Is this grief? Not sure it is. But then I’m not sure what it should feel like.
I’m not really an emotional talker. I guess this is my way of expressing my feelings. Writing allows me to explore my thoughts and emotions so if this gets abit ramble-y forgive me….
Is it unhealthy to not feel anything. Maybe I’m just numb to it. Subconsciously blocking it out so that I can get on with looking after my family. But then it’s still spoken about. There are some things I’ve not said. Little things. I find myself trawling videos on our phones hoping to hear my dads voice again even in the background. But again, I have a very clear memory of his voice, of his face, of his mannerisms. My dad died in hospital and we were given time with his body. The hospital Chaplin joined us and prayed for him and for us as a family. But you know I have no memory of what my dad looked like in the hospital. When I think of my dad his face is younger, happier and above all else, has his soul behind it.
My dad was a humble man. Never wanted for much. Worked hard for what he got. Treated people with more respect than many of them deserved but had an old fashioned sense of how we should behave. The man I have become is entirely down to the guidance he gave me. I have always made decisions with the thought ‘what would dad do’ going through my mind.
The sad thing is, he helped so much to get us into our new home. And it didn’t stop there. We had so many plans to improve the house together. So many jobs that he was going to help me do, just once he got himself pulled right. I never imagined that I’d be facing those jobs alone. It’s a small thing, but having a dad to ask questions as your planning and then doing jobs, makes things far easier. Without that the jobs will become a heavy task, but at the same time I know that my dad would want me to do them and do a good job of them. And I have that determination all the more resolute.
I guess I’m in that limbo stage. Christmas was a distraction. Time with the kids, time where I didn’t really get a second to think about things if I’m honest. And Maybe that’s a lie, if I did have opportunities I probably chose not to take them.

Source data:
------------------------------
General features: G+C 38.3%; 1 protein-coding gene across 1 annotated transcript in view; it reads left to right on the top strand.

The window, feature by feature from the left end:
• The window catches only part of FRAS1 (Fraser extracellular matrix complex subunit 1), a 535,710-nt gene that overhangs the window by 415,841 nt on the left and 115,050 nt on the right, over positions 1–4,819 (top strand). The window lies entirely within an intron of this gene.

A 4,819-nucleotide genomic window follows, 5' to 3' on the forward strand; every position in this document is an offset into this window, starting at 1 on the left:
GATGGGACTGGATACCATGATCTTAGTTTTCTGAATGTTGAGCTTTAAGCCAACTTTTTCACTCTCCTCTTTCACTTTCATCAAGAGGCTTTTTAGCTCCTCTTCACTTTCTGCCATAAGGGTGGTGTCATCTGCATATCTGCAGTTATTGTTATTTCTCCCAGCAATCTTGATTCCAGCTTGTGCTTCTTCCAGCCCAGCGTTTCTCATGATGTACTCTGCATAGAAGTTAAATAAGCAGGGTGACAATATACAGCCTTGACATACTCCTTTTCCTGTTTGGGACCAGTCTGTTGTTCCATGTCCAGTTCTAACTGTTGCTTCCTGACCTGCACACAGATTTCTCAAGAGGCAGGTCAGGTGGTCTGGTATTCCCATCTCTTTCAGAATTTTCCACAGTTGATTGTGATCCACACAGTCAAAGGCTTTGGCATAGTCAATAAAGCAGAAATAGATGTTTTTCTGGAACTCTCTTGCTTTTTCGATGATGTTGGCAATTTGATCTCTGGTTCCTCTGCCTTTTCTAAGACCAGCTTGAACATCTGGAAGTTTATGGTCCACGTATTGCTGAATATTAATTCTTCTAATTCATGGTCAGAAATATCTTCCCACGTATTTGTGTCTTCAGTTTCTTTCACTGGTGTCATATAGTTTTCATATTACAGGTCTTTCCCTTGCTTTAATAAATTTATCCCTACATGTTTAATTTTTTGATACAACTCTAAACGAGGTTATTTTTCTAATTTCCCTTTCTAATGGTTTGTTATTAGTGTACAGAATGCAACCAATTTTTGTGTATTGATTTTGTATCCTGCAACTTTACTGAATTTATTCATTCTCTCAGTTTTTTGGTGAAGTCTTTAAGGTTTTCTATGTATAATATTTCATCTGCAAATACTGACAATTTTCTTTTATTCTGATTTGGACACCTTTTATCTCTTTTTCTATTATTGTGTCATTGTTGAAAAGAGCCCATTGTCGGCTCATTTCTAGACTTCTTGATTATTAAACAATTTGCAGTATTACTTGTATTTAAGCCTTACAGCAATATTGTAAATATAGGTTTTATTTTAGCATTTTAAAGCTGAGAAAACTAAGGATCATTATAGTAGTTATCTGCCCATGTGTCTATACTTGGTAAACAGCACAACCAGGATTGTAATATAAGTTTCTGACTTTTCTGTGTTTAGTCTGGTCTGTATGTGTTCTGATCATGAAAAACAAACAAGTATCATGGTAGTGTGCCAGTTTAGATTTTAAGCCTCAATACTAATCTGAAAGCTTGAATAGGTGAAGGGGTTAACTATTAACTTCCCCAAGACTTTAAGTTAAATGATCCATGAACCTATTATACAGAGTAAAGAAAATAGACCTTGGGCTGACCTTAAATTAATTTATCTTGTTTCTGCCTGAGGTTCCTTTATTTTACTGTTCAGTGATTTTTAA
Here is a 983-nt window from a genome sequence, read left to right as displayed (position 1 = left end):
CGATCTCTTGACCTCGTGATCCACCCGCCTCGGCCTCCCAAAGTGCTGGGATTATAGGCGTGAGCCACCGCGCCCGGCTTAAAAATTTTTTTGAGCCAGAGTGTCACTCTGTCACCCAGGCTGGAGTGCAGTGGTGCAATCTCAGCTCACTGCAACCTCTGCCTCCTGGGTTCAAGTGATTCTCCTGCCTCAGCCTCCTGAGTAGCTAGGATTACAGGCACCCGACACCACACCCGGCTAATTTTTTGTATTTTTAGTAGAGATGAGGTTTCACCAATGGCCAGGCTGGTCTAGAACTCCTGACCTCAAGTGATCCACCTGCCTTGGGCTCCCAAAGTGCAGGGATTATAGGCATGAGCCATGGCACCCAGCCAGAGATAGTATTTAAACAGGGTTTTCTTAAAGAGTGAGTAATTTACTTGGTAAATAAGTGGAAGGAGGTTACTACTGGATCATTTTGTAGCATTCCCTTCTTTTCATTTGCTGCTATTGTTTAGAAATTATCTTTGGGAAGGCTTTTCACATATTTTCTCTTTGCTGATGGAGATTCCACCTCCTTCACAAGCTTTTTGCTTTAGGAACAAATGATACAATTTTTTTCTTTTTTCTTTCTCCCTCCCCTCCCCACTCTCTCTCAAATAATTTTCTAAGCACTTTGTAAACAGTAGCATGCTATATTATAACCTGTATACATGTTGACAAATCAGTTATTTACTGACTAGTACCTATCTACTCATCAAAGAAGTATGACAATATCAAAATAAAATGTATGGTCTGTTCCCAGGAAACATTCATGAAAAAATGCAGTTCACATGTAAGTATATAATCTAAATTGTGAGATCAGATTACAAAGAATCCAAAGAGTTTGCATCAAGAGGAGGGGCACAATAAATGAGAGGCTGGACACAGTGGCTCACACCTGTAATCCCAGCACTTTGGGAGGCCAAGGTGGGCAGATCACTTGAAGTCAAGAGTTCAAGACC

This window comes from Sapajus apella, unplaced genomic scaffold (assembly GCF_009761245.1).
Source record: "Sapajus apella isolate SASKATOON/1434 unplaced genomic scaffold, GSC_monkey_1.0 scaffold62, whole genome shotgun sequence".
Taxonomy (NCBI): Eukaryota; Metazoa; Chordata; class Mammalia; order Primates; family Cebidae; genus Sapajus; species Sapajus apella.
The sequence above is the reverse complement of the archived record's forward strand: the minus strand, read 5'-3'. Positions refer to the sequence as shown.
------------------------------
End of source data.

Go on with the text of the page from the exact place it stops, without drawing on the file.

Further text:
However, on the eve of his funeral I feel quite daunted by the magnitude of the day ahead. I keep wondering about all the little personal touches that I want as part of my own personal tribute to him. He hated formality. He wore a tie maybe a handful of times. He wouldn’t want everyone depressed. So I’m wearing the brightest tie I own. I’m wearing the brightest socks I own. There will be no black in my attire, my suit is blue and my shirt is white. I will do all I can to smile and reassure those in attendance that it’s ok to smile and recollect the good times, much like I saw him doing back in February when we all attended the funeral of my grandad, his dad.
As for fitting tributes, I find myself thinking about what he loved best. In the same way a biker would have some nod to motorbikes in the day. What is it that my dad would want a nod to? And you know the biggest thing, screaming out at me is people. In particular, community. By that I mean the family and friends that my dad cultivated around us to enhance our lives and support us when needed. Ultimately, that community is what I will draw strength from tomorrow. My spirits will be lifted by the heartfelt love and respect around us.
Maybe then I’ll grieve. Maybe then I’ll have that overwhelming emotion. I feel it growing, I feel tense but my focus is on support for my mum, support for my sister. We’re a strong family and we stick together.
From here though, I grow. It’s my 40th year and to mark it I always had the goal of having a beer with people. Sharing a beer is one of the greatest things in life in my opinion. My dad loved that. That’s where all my beery love comes from. So if you see me, let’s share a beer and have a chat. It’s what my dad would have wanted.